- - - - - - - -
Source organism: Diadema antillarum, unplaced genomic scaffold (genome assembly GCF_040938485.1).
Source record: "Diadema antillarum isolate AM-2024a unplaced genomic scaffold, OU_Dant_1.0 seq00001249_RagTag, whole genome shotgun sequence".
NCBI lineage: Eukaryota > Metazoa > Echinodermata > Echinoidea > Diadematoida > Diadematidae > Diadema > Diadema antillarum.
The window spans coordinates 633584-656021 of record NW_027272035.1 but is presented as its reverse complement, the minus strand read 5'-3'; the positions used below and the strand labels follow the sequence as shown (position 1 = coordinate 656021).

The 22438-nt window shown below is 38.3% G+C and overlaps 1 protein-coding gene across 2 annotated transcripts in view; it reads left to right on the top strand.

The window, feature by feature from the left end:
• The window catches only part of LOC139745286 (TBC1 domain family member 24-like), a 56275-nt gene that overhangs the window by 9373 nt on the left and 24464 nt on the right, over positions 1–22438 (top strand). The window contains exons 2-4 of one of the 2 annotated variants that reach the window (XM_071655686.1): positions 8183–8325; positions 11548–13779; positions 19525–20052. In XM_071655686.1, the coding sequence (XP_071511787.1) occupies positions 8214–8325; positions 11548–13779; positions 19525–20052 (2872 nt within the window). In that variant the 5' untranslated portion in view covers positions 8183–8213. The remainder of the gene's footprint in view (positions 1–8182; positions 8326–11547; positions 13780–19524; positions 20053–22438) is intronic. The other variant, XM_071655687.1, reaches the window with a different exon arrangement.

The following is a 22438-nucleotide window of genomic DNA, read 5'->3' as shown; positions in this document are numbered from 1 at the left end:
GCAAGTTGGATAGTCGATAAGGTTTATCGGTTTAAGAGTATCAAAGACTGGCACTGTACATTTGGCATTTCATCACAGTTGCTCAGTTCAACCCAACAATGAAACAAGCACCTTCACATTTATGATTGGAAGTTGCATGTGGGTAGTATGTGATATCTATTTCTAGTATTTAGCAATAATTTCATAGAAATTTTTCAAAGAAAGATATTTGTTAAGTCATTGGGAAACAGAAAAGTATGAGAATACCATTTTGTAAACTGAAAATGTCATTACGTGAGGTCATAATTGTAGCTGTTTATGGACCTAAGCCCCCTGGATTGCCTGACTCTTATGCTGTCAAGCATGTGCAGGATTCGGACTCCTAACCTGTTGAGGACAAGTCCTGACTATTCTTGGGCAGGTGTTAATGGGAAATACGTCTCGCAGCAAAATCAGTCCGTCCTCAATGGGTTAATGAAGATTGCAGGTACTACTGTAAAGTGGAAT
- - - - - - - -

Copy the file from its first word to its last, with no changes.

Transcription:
Source organism: Diadema antillarum, unplaced genomic scaffold (genome assembly GCF_040938485.1).
Source record: "Diadema antillarum isolate AM-2024a unplaced genomic scaffold, OU_Dant_1.0 seq00001249_RagTag, whole genome shotgun sequence".
NCBI lineage: Eukaryota > Metazoa > Echinodermata > Echinoidea > Diadematoida > Diadematidae > Diadema > Diadema antillarum.
The window spans coordinates 633584-656021 of record NW_027272035.1 but is presented as its reverse complement, the minus strand read 5'-3'; the positions used below and the strand labels follow the sequence as shown (position 1 = coordinate 656021).

The 22438-nt window shown below is 38.3% G+C and overlaps 1 protein-coding gene across 2 annotated transcripts in view; it reads left to right on the top strand.

The window, feature by feature from the left end:
• The window catches only part of LOC139745286 (TBC1 domain family member 24-like), a 56275-nt gene that overhangs the window by 9373 nt on the left and 24464 nt on the right, over positions 1–22438 (top strand). The window contains exons 2-4 of one of the 2 annotated variants that reach the window (XM_071655686.1): positions 8183–8325; positions 11548–13779; positions 19525–20052. In XM_071655686.1, the coding sequence (XP_071511787.1) occupies positions 8214–8325; positions 11548–13779; positions 19525–20052 (2872 nt within the window). In that variant the 5' untranslated portion in view covers positions 8183–8213. The remainder of the gene's footprint in view (positions 1–8182; positions 8326–11547; positions 13780–19524; positions 20053–22438) is intronic. The other variant, XM_071655687.1, reaches the window with a different exon arrangement.

The following is a 22438-nucleotide window of genomic DNA, read 5'->3' as shown; positions in this document are numbered from 1 at the left end:
GCAAGTTGGATAGTCGATAAGGTTTATCGGTTTAAGAGTATCAAAGACTGGCACTGTACATTTGGCATTTCATCACAGTTGCTCAGTTCAACCCAACAATGAAACAAGCACCTTCACATTTATGATTGGAAGTTGCATGTGGGTAGTATGTGATATCTATTTCTAGTATTTAGCAATAATTTCATAGAAATTTTTCAAAGAAAGATATTTGTTAAGTCATTGGGAAACAGAAAAGTATGAGAATACCATTTTGTAAACTGAAAATGTCATTACGTGAGGTCATAATTGTAGCTGTTTATGGACCTAAGCCCCCTGGATTGCCTGACTCTTATGCTGTCAAGCATGTGCAGGATTCGGACTCCTAACCTGTTGAGGACAAGTCCTGACTATTCTTGGGCAGGTGTTAATGGGAAATACGTCTCGCAGCAAAATCAGTCCGTCCTCAATGGGTTAATGAAGATTGCAGGTACTACTGTAAAGTGGAAT